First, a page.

4. Repeated Random Test-Train Splits.

We will start with the simplest method called Train and Test Sets.

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## 1. Split into Train and Test Sets

The simplest method that we can use to evaluate the performance of a machine learning algorithm is to use different training and testing datasets.

We can take our original dataset, split it into two parts. Train the algorithm on the first part, make predictions on the second part and evaluate the predictions against the expected results.

The size of the split can depend on the size and specifics of your dataset, although it is common to use 67% of the data for training and the remaining 33% for testing.

This algorithm evaluation technique is very fast. It is ideal for large datasets (millions of records) where there is strong evidence that both splits of the data are representative of the underlying problem. Because of the speed, it is useful to use this approach when the algorithm you are investigating is slow to train.

A downside of this technique is that it can have a high variance. This means that differences in the training and test dataset can result in meaningful differences in the estimate of accuracy.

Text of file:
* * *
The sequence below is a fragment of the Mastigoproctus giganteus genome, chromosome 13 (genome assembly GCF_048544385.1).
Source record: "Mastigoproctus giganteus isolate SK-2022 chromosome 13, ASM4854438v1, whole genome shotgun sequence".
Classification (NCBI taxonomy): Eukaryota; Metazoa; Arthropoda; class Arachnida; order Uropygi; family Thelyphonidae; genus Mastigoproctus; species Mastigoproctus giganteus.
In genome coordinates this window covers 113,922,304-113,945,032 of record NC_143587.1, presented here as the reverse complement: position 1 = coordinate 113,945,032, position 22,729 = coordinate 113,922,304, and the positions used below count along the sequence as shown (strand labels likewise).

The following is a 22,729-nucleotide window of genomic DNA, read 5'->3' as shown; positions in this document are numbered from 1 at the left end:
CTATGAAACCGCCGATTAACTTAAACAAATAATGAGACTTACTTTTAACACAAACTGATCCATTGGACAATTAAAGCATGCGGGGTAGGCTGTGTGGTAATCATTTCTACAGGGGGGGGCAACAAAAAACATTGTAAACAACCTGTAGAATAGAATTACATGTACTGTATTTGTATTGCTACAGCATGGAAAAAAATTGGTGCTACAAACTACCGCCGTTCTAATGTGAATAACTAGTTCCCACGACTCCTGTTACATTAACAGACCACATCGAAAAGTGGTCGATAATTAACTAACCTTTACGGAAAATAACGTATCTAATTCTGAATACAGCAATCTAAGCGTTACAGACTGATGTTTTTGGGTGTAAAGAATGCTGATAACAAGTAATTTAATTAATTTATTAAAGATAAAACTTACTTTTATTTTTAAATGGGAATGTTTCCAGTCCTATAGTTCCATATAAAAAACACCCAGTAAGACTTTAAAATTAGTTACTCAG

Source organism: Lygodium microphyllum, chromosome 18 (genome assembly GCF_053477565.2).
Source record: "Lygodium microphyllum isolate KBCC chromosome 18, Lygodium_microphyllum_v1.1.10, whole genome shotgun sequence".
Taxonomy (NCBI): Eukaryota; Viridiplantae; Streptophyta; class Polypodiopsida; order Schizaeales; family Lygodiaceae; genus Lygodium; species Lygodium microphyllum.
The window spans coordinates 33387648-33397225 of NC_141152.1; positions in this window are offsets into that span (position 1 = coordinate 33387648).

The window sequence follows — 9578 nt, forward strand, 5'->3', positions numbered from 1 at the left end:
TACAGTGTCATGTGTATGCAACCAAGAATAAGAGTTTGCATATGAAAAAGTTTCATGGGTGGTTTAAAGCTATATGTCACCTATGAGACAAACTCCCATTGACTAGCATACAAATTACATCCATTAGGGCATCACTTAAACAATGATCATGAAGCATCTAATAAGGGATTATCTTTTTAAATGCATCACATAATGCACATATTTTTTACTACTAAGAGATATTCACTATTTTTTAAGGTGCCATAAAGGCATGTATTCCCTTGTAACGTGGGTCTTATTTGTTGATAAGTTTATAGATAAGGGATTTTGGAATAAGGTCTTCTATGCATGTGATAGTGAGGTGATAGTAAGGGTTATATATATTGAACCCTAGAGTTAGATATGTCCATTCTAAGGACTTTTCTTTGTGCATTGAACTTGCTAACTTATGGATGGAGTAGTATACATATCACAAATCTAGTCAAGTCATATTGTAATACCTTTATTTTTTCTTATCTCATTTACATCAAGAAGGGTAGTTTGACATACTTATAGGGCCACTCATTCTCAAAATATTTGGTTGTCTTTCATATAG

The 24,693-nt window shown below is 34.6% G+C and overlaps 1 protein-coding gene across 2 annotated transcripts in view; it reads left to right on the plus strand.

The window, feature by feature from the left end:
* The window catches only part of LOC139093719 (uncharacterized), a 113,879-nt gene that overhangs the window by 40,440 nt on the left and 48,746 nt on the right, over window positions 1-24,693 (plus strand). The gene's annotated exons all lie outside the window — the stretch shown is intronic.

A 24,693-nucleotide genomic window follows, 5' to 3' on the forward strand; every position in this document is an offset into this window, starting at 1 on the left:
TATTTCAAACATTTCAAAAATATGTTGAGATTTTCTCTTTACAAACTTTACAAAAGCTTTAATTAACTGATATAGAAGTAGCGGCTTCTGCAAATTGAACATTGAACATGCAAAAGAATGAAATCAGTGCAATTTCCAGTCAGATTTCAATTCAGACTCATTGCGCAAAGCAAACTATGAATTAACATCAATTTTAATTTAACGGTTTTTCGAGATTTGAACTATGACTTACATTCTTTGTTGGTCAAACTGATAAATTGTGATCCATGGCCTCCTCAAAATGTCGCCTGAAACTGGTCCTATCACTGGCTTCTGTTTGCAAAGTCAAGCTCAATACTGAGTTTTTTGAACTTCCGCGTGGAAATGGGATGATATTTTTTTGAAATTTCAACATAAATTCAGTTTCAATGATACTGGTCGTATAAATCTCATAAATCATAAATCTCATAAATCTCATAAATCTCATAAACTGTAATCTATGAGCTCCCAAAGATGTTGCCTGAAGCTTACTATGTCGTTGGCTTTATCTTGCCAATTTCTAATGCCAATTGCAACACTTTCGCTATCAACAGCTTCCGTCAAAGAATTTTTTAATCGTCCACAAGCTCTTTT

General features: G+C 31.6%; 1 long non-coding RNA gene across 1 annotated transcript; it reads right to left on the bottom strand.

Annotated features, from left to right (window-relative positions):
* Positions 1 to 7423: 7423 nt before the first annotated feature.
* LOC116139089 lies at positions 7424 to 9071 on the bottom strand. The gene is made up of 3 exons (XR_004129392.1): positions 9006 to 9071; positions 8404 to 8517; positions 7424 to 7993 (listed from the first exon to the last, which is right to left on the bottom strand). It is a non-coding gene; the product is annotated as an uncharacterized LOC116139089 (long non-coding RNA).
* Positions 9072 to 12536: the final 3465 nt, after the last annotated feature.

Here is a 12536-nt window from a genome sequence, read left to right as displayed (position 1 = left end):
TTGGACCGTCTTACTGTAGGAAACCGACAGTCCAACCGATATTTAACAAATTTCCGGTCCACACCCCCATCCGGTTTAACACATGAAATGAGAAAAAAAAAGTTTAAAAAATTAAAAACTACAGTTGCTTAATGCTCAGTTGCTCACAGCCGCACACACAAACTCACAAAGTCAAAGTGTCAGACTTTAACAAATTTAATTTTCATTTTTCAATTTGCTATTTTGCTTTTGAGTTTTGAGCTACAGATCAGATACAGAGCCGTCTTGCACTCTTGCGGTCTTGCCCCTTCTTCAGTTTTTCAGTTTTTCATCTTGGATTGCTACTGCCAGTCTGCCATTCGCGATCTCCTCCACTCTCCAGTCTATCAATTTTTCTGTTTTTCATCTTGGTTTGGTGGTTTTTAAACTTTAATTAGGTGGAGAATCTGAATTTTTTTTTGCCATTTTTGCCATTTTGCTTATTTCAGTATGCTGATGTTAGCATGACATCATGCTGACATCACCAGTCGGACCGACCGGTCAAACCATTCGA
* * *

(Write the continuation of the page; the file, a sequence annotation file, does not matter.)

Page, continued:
In the example below we split the data Pima Indians dataset into 67%/33% split for training and test and evaluate the accuracy of a Logistic Regression model.

We can see that the estimated accuracy for the model was approximately 75%. Note that in addition to specifying the size of the split, we also specify the random seed. Because the split of the data is random, we want to ensure that the results are reproducible. By specifying the random seed we ensure that we get the same random numbers each time we run the code.

This is important if we want to compare this result to the estimated accuracy of another machine learning algorithm or the same algorithm with a different configuration. To ensure the comparison was apples-for-apples, we must ensure that they are trained and tested on the same data.

## 2. K-fold Cross Validation

Cross validation is an approach that you can use to estimate the performance of a machine learning algorithm with less variance than a single train-test set split.

It works by splitting the dataset into k-parts (e.g. k=5 or k=10). Each split of the data is called a fold. The algorithm is trained on k-1 folds with one held back and tested on the held back fold. This is repeated so that each fold of the dataset is given a chance to be the held back test set.

After running cross validation you end up with k different performance scores that you can summarize using a mean and a standard deviation.